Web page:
What to do with a wine with only 99 cases? Well, this one I’m recommending. It’s the 2004 Native 9 Santa Maria Valley Rancho Ontiveros Vineyards Pinot Noir, and it’s a smooth, rich, supple charmer with sassafras and black cherry fruit that retails for $48.
On Sunday, I rode my bike from my home in Napa to Yountville, which is about 10 miles north of Napa. It’s the tail end of harvest 2006 in Napa Valley and most parts of California, and the weather yesterday was perfect.
I wondered about it. James Suckling blogged about it , too. And several people who tried the Screaming Eagle Cabernet -- including new owner Charles Banks and his winemaker, Andy Erickson -- at Friday’s Wine Experience seminar had the same impression: The wine didn’t have the richness and opulence it typically shows.
People often ask me if I ever get tired of tasting wine. Yes, there are tough days, when the wines are uninspiring and tasting seems more like work than the fun it usually is. But with my beat, California, there are almost always exciting wines in the wings, in their brown paper bags, waiting to be tasted.
One of the things I enjoy most about the Wine Experience is the chance to meet readers, old and new, and talk about what I’m (or we’re) doing right or wrong, or how we might improve. In the span of nearly four days, I ran into dozens of readers, producers, restaurateurs and retailers at the walk-around tastings, dinners, restaurants, lunches and seminars—even in the coffee line at the Starbucks kiosk at the Marriott.
Late Saturday night, a few minutes before it turned into Sunday morning, my bubble finally burst. Up until that moment I thought that perhaps I had succeeded. My intent in showcasing 10 great Napa Valley Cabernets on Friday had been to show the diversity of styles and different expressions of terroir and style within the valley.
I found myself moved and inspired by many of the speakers at the California Wine Experience. This is a great time for wine, and there are many dedicated vintners who have devoted their lives to wine, grapegrowing, their businesses and, for many of us, wine education.
Jesse Calderon has a great question about how I arrive at vintage chart ratings. I'm sure my colleagues will be glad to share their thoughts on this subject as well, since we all have our own ways of analyzing vintage quality.
Most years, if you’re a farmer or winegrower or winemaker in California, you bet on the weather coming through. Most of the time the weather delivers, as in the right mix of sunshine and dryness. But this year is one of those years where the odds-makers would have handicapped this harvest as too close for comfort.
On Sunday night I hooked up for dinner with my colleague Harvey Steiman and Australian winemaker Michael Twelftree. We dined at Cindy Pawlcyn’s new restaurant, Go Fish, south of St. Helena, in the building most recently occupied by Pinot Blanc.
On Friday, a friend called and invited me to join a group headed for an impromptu dinner at Ad Hoc, Thomas Keller’s new Napa Valley restaurant in Yountville, Calif. Keller also owns notable restaurants such as French Laundry , also in Yountville, and Per Se in New York, and though Ad Hoc has only been open for a few weeks, it's already creating quite a buzz.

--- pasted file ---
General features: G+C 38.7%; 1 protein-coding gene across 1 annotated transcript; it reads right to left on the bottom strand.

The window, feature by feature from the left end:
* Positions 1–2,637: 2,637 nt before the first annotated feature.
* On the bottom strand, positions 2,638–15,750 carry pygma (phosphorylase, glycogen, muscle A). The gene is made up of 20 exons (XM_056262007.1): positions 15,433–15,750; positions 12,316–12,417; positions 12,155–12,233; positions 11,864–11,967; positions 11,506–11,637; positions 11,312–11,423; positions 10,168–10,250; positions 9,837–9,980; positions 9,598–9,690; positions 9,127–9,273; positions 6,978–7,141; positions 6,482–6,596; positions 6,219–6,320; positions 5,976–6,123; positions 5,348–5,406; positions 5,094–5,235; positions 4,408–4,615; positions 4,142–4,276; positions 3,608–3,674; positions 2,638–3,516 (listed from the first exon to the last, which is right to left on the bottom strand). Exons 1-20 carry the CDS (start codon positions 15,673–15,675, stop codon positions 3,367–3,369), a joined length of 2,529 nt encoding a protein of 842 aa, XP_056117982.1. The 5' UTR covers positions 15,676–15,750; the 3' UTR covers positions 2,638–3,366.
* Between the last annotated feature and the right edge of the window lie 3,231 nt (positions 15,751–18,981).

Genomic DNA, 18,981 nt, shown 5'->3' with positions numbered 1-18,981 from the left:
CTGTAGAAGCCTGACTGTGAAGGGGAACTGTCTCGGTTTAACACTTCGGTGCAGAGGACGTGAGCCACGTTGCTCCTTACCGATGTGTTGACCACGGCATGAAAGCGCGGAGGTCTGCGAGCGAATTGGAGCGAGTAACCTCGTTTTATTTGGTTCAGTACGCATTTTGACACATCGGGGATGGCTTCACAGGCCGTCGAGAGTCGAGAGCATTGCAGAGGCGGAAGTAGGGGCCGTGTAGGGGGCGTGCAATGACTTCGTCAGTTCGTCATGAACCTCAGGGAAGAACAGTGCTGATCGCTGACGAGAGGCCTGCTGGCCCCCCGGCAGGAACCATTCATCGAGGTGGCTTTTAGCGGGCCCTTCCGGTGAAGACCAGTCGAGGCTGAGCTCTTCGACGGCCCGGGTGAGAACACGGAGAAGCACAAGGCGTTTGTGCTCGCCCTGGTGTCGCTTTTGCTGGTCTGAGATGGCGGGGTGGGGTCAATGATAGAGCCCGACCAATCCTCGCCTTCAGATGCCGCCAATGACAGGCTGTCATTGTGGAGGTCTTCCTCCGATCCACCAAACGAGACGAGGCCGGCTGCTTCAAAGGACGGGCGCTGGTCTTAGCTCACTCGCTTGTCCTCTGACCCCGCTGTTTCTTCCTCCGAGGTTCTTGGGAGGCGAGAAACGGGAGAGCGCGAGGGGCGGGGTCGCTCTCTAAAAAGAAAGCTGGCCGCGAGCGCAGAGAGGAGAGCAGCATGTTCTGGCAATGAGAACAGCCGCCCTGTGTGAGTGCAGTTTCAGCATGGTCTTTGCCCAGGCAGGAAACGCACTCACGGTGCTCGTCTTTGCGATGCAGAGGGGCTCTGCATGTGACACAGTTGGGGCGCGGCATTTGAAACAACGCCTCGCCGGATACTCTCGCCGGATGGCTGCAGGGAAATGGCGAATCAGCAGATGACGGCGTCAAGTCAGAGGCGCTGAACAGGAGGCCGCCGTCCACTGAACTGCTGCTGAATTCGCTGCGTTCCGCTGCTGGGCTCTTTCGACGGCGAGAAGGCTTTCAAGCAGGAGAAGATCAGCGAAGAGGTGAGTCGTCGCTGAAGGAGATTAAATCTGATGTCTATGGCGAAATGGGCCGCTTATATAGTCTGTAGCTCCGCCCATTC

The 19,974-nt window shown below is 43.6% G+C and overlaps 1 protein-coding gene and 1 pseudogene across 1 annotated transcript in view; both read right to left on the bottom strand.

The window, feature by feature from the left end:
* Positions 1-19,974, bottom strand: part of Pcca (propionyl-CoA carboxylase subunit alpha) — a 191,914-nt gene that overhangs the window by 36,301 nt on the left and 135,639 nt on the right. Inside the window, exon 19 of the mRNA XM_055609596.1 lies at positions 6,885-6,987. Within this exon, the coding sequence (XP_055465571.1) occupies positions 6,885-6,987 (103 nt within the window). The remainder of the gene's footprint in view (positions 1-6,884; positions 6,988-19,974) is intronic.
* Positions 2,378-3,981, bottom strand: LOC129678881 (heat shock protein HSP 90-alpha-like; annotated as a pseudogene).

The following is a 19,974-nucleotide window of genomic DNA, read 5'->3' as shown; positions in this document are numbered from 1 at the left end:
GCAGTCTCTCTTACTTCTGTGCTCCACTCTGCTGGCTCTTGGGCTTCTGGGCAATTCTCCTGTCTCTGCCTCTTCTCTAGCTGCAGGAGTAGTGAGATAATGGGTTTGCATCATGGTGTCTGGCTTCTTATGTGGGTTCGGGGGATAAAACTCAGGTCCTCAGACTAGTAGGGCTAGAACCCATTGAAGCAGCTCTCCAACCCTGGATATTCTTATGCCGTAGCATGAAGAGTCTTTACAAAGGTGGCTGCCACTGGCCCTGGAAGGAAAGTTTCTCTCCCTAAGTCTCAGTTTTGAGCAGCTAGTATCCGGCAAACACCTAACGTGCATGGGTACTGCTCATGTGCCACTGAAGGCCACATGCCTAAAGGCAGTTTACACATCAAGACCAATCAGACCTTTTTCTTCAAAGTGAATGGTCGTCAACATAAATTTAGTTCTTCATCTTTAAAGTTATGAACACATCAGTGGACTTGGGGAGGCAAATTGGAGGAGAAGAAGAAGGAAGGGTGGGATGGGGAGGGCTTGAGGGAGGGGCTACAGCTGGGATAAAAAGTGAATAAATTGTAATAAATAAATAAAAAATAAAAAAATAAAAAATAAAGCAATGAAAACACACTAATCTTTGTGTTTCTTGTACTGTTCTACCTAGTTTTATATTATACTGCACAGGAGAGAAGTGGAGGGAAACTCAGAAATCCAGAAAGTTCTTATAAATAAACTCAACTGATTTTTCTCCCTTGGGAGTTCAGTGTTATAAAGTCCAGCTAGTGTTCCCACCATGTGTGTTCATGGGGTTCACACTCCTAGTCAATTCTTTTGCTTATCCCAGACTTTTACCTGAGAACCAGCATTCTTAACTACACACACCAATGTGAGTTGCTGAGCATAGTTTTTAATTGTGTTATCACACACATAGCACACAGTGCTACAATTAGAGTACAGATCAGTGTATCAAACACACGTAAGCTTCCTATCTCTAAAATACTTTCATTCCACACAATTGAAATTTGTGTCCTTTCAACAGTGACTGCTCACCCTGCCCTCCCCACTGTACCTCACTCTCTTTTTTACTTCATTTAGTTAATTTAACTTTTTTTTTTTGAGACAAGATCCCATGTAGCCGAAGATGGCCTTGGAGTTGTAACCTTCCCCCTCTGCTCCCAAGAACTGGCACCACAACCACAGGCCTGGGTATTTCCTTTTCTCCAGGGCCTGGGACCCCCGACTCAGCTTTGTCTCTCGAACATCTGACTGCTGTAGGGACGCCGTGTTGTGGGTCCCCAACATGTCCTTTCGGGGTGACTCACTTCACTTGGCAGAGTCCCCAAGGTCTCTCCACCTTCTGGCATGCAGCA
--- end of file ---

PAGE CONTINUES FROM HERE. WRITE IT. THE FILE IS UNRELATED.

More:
Come this time of year--and a lot earlier for some of you--many folks start guessing about Wine Spectator 's annual Top 100 list and the Wine of the Year. Over the years, we’ve used essentially the same criteria to make our decision: The factors include a wine’s quality (as reflected in the rating), its value (based on its release price) and its availability (based on the number of cases produced, or for foreign wines, the number of cases imported).
I’m back on home turf again, having arrived in New York over the weekend. For exercise on Sunday, before joining Tom and Sara Matthews for dinner, I walked to a few wine shops near my hotel at East 34th Street and 3rd Avenue.
I savored many delicious meals on my trip to Italy. The food-and-wine pairings worked at every sitting. As is often the case when dining, the food is the star, and the wine is part of the supporting cast.
Having spent a few days in Positano, and briefly visiting Ravello, I can say that staying in this charming coastal town, about 30 minutes from Positano, would be a definite choice for a return and extended visit.
My friend Nino, whose clothes supply I tapped when my luggage was delayed, is a vet, and he loves canines. Periodically he’s checked out some of the winery and street dogs we’ve met at different intervals along the way.
Today, as my Tuscan-Campania holiday settled into beach mode, I really relaxed and kicked back in the sand and sun. I took a leisurely boat ride with friends and swam in the brilliant blue sea off Positano and Amalfi.
As you might expect, I’ve tasted dozens of great wines on my Tuscan holiday. Spent a couple of days in Brunello di Montalcino, at Altesino and Fuligni. From what the owners and winemakers say, the quality of the 2006 harvest--which is either finished or ending in many areas in Tuscany--is very high.
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